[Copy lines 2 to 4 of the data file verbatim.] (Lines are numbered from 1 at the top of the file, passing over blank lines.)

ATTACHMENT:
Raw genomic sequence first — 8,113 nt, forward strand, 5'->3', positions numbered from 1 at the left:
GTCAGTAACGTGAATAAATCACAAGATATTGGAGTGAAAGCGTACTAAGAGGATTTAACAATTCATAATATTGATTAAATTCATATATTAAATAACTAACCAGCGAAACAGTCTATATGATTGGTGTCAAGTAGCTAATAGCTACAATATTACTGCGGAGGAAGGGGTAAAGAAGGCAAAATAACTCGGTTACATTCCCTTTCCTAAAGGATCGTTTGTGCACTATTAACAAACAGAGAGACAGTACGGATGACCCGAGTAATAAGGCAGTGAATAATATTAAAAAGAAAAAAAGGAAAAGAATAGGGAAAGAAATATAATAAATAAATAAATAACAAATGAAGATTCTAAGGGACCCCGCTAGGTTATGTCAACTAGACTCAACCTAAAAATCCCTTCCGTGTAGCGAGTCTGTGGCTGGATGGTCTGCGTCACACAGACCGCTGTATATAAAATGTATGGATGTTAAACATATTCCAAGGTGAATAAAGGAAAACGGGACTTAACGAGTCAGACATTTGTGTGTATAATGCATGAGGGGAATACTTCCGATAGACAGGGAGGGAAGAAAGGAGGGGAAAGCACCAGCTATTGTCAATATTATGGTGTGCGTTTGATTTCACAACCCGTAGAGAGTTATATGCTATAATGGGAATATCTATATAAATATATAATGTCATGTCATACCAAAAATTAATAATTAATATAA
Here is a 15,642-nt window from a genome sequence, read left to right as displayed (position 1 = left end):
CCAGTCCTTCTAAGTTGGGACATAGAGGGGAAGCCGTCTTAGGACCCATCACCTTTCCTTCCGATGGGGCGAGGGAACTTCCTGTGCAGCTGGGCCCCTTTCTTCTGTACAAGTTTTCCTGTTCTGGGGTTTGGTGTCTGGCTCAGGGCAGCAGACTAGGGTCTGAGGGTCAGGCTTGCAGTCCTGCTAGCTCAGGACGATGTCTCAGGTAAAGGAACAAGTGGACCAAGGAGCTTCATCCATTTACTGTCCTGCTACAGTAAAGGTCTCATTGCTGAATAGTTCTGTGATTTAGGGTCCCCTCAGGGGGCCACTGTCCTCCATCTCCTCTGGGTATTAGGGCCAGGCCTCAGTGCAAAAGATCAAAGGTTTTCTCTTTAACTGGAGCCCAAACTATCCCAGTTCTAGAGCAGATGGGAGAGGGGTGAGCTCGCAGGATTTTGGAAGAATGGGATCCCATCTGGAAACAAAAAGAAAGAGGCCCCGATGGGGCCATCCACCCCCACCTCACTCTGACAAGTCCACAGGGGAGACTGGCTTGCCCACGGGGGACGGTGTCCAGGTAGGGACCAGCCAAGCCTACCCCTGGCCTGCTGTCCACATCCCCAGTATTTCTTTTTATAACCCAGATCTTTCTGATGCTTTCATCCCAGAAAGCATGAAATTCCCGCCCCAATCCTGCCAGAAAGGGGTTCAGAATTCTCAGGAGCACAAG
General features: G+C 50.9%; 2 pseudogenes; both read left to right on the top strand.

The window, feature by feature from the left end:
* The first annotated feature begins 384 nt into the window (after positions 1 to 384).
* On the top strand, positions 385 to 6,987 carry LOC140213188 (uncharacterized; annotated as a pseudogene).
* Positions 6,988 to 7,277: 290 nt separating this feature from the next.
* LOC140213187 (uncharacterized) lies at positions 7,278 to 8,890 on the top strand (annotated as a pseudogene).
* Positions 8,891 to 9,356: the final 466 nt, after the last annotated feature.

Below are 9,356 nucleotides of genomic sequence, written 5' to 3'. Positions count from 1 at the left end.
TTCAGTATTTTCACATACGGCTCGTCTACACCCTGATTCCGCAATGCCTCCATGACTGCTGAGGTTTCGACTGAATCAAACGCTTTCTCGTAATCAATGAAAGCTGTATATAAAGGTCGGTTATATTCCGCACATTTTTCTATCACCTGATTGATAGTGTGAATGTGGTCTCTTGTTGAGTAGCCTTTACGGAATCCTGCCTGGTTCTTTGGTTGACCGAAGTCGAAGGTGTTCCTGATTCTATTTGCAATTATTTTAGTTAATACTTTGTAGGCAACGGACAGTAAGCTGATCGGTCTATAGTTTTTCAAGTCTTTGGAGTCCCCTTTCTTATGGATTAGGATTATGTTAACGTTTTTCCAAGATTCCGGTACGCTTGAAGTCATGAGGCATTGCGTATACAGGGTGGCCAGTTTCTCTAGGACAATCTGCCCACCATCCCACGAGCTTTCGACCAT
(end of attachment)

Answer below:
GTCAGTAACGTGAATAAATCACAAGATATTGGAGTGAAAGCGTACTAAGAGGATTTAACAATTCATAATATTGATTAAATTCATATATTAAATAACTAACCAGCGAAACAGTCTATATGATTGGTGTCAAGTAGCTAATAGCTACAATATTACTGCGGAGGAAGGGGTAAAGAAGGCAAAATAACTCGGTTACATTCCCTTTCCTAAAGGATCGTTTGTGCACTATTAACAAACAGAGAGACAGTACGGATGACCCGAGTAATAAGGCAGTGAATAATATTAAAAAGAAAAAAAGGAAAAGAATAGGGAAAGAAATATAATAAATAAATAAATAACAAATGAAGATTCTAAGGGACCCCGCTAGGTTATGTCAACTAGACTCAACCTAAAAATCCCTTCCGTGTAGCGAGTCTGTGGCTGGATGGTCTGCGTCACACAGACCGCTGTATATAAAATGTATGGATGTTAAACATATTCCAAGGTGAATAAAGGAAAACGGGACTTAACGAGTCAGACATTTGTGTGTATAATGCATGAGGGGAATACTTCCGATAGACAGGGAGGGAAGAAAGGAGGGGAAAGCACCAGCTATTGTCAATATTATGGTGTGCGTTTGATTTCACAACCCGTAGAGAGTTATATGCTATAATGGGAATATCTATATAAATATATAATGTCATGTCATACCAAAAATTAATAATTAATATAA
Here is a 15,642-nt window from a genome sequence, read left to right as displayed (position 1 = left end):
CCAGTCCTTCTAAGTTGGGACATAGAGGGGAAGCCGTCTTAGGACCCATCACCTTTCCTTCCGATGGGGCGAGGGAACTTCCTGTGCAGCTGGGCCCCTTTCTTCTGTACAAGTTTTCCTGTTCTGGGGTTTGGTGTCTGGCTCAGGGCAGCAGACTAGGGTCTGAGGGTCAGGCTTGCAGTCCTGCTAGCTCAGGACGATGTCTCAGGTAAAGGAACAAGTGGACCAAGGAGCTTCATCCATTTACTGTCCTGCTACAGTAAAGGTCTCATTGCTGAATAGTTCTGTGATTTAGGGTCCCCTCAGGGGGCCACTGTCCTCCATCTCCTCTGGGTATTAGGGCCAGGCCTCAGTGCAAAAGATCAAAGGTTTTCTCTTTAACTGGAGCCCAAACTATCCCAGTTCTAGAGCAGATGGGAGAGGGGTGAGCTCGCAGGATTTTGGAAGAATGGGATCCCATCTGGAAACAAAAAGAAAGAGGCCCCGATGGGGCCATCCACCCCCACCTCACTCTGACAAGTCCACAGGGGAGACTGGCTTGCCCACGGGGGACGGTGTCCAGGTAGGGACCAGCCAAGCCTACCCCTGGCCTGCTGTCCACATCCCCAGTATTTCTTTTTATAACCCAGATCTTTCTGATGCTTTCATCCCAGAAAGCATGAAATTCCCGCCCCAATCCTGCCAGAAAGGGGTTCAGAATTCTCAGGAGCACAAG